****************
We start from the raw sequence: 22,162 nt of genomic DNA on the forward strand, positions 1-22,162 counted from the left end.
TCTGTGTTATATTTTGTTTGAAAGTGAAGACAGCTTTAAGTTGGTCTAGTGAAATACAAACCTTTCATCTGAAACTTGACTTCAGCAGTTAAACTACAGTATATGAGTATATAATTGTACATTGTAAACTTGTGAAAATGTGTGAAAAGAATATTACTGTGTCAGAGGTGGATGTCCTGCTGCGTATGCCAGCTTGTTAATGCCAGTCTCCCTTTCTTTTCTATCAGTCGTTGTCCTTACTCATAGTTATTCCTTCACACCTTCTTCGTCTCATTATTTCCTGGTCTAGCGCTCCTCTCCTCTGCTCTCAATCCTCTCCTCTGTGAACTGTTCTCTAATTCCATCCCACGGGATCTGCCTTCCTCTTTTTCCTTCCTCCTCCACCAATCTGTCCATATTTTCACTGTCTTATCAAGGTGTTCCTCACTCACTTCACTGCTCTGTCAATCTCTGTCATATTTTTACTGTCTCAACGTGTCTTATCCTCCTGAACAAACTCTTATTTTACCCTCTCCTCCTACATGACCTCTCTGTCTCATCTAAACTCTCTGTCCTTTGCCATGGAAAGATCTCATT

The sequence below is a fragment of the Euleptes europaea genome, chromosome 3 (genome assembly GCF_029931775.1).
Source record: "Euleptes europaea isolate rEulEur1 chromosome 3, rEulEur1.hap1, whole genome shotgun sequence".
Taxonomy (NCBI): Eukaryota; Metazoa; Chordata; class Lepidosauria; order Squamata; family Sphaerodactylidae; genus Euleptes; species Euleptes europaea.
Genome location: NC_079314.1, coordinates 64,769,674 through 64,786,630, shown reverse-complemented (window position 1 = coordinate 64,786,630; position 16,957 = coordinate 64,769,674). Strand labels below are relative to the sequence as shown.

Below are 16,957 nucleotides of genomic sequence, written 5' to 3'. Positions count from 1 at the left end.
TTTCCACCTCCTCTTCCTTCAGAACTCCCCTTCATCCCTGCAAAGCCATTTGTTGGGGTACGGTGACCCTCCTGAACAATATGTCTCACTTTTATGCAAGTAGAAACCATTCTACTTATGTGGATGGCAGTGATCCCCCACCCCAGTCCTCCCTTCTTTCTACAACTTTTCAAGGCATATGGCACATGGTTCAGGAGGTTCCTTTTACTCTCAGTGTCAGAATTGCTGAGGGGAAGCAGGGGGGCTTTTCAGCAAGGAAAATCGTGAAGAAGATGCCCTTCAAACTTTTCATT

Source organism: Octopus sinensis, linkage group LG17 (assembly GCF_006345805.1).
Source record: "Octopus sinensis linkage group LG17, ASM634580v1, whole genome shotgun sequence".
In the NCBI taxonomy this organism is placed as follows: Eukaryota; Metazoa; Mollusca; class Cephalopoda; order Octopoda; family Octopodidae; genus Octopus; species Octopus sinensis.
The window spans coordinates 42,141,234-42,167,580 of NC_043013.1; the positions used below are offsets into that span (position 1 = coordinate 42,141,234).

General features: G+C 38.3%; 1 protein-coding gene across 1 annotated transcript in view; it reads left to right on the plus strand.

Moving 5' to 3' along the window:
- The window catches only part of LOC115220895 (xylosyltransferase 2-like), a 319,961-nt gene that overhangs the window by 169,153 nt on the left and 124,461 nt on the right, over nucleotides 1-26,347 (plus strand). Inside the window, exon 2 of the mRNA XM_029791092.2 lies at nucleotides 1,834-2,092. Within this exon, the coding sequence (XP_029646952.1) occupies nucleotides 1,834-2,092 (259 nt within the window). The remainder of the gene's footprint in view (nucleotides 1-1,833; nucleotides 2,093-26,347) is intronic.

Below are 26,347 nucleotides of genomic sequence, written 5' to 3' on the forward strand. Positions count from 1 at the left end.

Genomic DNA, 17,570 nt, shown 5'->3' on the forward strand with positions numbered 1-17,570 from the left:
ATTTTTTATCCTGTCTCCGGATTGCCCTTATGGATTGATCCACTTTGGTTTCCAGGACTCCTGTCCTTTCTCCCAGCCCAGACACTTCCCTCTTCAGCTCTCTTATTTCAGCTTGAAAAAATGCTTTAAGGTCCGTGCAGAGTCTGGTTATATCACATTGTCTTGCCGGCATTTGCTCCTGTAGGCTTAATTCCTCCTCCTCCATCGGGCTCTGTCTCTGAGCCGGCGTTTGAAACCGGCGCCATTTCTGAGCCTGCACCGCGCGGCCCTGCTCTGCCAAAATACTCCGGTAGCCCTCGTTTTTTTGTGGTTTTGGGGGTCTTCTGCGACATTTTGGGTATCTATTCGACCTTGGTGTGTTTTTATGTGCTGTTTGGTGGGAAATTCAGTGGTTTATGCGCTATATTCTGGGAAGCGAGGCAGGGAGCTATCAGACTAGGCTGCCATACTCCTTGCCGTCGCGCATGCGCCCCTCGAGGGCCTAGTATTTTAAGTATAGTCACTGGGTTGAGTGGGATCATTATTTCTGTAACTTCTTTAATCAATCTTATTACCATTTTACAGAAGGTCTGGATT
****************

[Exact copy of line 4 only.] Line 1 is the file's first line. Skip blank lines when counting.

Source record: "Euleptes europaea isolate rEulEur1 chromosome 3, rEulEur1.hap1, whole genome shotgun sequence".